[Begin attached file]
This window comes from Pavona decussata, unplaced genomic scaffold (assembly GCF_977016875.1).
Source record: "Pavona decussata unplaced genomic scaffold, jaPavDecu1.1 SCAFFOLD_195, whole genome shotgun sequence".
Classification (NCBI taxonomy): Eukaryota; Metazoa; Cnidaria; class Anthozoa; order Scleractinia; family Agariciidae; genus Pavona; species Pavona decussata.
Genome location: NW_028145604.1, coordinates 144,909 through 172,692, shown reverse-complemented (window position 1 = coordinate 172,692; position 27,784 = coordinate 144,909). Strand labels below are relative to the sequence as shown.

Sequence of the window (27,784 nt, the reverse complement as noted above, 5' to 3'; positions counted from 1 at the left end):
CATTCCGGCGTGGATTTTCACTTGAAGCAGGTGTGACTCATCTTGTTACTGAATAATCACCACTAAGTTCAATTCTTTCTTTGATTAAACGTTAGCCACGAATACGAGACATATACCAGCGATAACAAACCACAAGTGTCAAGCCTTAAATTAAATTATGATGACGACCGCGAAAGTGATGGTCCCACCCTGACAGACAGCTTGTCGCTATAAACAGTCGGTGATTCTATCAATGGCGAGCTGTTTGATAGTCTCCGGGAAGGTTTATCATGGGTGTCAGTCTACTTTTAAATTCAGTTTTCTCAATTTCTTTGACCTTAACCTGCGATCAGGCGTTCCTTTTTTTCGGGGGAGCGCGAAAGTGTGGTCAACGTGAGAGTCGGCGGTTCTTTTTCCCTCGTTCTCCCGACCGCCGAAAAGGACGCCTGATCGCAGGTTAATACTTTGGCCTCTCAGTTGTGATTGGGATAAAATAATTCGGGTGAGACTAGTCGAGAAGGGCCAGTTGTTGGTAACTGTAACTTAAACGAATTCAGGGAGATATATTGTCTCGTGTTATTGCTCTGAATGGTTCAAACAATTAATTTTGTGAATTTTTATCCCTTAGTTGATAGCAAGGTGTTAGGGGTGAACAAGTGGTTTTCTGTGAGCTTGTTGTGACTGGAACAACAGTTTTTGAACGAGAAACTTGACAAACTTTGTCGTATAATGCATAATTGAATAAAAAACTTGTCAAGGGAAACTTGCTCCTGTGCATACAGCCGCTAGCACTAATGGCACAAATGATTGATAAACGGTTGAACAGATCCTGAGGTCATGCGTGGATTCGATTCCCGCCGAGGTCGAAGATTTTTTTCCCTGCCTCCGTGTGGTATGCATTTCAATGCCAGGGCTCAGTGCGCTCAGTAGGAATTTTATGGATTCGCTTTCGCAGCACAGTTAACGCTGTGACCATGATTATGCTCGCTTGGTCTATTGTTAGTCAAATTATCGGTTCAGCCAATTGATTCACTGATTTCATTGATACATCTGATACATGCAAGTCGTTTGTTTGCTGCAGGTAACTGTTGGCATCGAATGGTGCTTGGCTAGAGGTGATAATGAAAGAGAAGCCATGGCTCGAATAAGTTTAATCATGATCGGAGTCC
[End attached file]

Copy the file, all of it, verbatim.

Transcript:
This window comes from Pavona decussata, unplaced genomic scaffold (assembly GCF_977016875.1).
Source record: "Pavona decussata unplaced genomic scaffold, jaPavDecu1.1 SCAFFOLD_195, whole genome shotgun sequence".
Classification (NCBI taxonomy): Eukaryota; Metazoa; Cnidaria; class Anthozoa; order Scleractinia; family Agariciidae; genus Pavona; species Pavona decussata.
Genome location: NW_028145604.1, coordinates 144,909 through 172,692, shown reverse-complemented (window position 1 = coordinate 172,692; position 27,784 = coordinate 144,909). Strand labels below are relative to the sequence as shown.

Sequence of the window (27,784 nt, the reverse complement as noted above, 5' to 3'; positions counted from 1 at the left end):
CATTCCGGCGTGGATTTTCACTTGAAGCAGGTGTGACTCATCTTGTTACTGAATAATCACCACTAAGTTCAATTCTTTCTTTGATTAAACGTTAGCCACGAATACGAGACATATACCAGCGATAACAAACCACAAGTGTCAAGCCTTAAATTAAATTATGATGACGACCGCGAAAGTGATGGTCCCACCCTGACAGACAGCTTGTCGCTATAAACAGTCGGTGATTCTATCAATGGCGAGCTGTTTGATAGTCTCCGGGAAGGTTTATCATGGGTGTCAGTCTACTTTTAAATTCAGTTTTCTCAATTTCTTTGACCTTAACCTGCGATCAGGCGTTCCTTTTTTTCGGGGGAGCGCGAAAGTGTGGTCAACGTGAGAGTCGGCGGTTCTTTTTCCCTCGTTCTCCCGACCGCCGAAAAGGACGCCTGATCGCAGGTTAATACTTTGGCCTCTCAGTTGTGATTGGGATAAAATAATTCGGGTGAGACTAGTCGAGAAGGGCCAGTTGTTGGTAACTGTAACTTAAACGAATTCAGGGAGATATATTGTCTCGTGTTATTGCTCTGAATGGTTCAAACAATTAATTTTGTGAATTTTTATCCCTTAGTTGATAGCAAGGTGTTAGGGGTGAACAAGTGGTTTTCTGTGAGCTTGTTGTGACTGGAACAACAGTTTTTGAACGAGAAACTTGACAAACTTTGTCGTATAATGCATAATTGAATAAAAAACTTGTCAAGGGAAACTTGCTCCTGTGCATACAGCCGCTAGCACTAATGGCACAAATGATTGATAAACGGTTGAACAGATCCTGAGGTCATGCGTGGATTCGATTCCCGCCGAGGTCGAAGATTTTTTTCCCTGCCTCCGTGTGGTATGCATTTCAATGCCAGGGCTCAGTGCGCTCAGTAGGAATTTTATGGATTCGCTTTCGCAGCACAGTTAACGCTGTGACCATGATTATGCTCGCTTGGTCTATTGTTAGTCAAATTATCGGTTCAGCCAATTGATTCACTGATTTCATTGATACATCTGATACATGCAAGTCGTTTGTTTGCTGCAGGTAACTGTTGGCATCGAATGGTGCTTGGCTAGAGGTGATAATGAAAGAGAAGCCATGGCTCGAATAAGTTTAATCATGATCGGAGTCC